Thomas was born in California in 1867; the son of Patrick and Catherine Flannelly, both born in Ireland. His parents appear to have emigrated to the U.S.A. in the 1850s and settled in San Mateo County in 1859 where they prospered. The retired couple resided in Redwood City.
Thomas inherited a dairy farm from his father a few miles outside Redwood City on the San Mateo road. Unfortunately, Thomas was not a hard worker and spent most of his time relaxing in the Redwood City saloons. As the farm declined, Thomas decided that he could engage a business partner to run the farm while he continued a life of leisure. His disappointed father objected to the proposed arrangement and decided that his favours had been abused, taking steps to evict the son and regain control of the farm
On 26th October 1897, after being served a notice to quit the farm, Thomas confronted his 62 years old father in his bedroom and the pair had a heated exchange. Thomas later claimed that his father had drawn a pistol from beneath his pillow; in any event, Thomas killed his father with three gunshots in the head and heart.
Thomas fled back to the farm on horseback but was soon cornered by a posse led by Sherriff William McEvoy. Refusing to surrender, Thomas exchanged fire with the posse and wounded the sherriff in the left arm. After being shot six times and running out of ammo, Thomas was finally captured by the posse and jailed.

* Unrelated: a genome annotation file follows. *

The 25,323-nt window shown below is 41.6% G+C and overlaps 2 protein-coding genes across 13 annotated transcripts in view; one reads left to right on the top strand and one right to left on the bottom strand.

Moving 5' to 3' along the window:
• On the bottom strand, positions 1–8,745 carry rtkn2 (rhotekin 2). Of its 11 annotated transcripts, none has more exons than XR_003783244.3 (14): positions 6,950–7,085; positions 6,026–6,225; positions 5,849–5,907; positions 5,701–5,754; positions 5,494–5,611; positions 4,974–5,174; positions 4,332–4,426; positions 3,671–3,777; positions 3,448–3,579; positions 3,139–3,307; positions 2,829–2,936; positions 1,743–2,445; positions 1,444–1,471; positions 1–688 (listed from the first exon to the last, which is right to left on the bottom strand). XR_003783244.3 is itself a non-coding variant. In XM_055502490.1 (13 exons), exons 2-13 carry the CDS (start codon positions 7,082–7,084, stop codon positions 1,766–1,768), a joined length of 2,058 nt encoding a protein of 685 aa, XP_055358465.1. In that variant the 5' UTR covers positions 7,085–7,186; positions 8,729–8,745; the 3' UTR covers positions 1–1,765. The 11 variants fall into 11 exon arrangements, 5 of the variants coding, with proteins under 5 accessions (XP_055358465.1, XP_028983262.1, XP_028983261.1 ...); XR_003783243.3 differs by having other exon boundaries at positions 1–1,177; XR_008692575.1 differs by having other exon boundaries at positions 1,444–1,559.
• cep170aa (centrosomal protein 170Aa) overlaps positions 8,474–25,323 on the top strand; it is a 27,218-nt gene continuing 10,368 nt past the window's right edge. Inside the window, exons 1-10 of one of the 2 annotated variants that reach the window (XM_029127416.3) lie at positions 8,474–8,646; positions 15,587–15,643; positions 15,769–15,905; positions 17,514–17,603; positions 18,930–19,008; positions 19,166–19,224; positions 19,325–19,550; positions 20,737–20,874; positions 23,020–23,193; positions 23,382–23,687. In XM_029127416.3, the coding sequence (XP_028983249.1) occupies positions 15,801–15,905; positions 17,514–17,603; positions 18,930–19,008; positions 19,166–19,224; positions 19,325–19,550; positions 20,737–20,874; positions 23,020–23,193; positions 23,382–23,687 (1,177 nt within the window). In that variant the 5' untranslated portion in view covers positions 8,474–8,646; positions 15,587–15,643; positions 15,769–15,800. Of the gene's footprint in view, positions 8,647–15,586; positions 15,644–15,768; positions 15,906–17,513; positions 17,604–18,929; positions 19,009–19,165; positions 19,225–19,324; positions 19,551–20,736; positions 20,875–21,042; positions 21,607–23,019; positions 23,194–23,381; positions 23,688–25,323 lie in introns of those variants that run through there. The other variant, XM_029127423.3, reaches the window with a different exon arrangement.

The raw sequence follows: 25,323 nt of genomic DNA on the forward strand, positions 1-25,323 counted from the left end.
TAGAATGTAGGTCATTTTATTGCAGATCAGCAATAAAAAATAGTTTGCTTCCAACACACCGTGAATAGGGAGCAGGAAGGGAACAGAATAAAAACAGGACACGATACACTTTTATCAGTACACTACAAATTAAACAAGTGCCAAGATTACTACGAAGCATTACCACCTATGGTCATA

The sherriff died from blood poisoning two days later and Thomas narrowly escaping lynching by an angry mob when quick-thinking deputies staged a fire alarm in Redwood City to distract the mob while Thomas was secretly transferred to the jail in Santa Clara.
His trial in San Josť started on 8th March 1898 and attracted a lot of media attention. He was convicted and transferred from Santa Clara County to San Quentin Prison on 22nd March 1898 and scheduled for execution by hanging on 27th May 1898. After a number of appeals (funded by a contraversial inheritance) he was eventually executed on 29th June 1900.
[his portrait is illustrated above; courtesy of San Quentin execution record, with special thanks to Bob Fitzer, historian of San Francisco Police Department]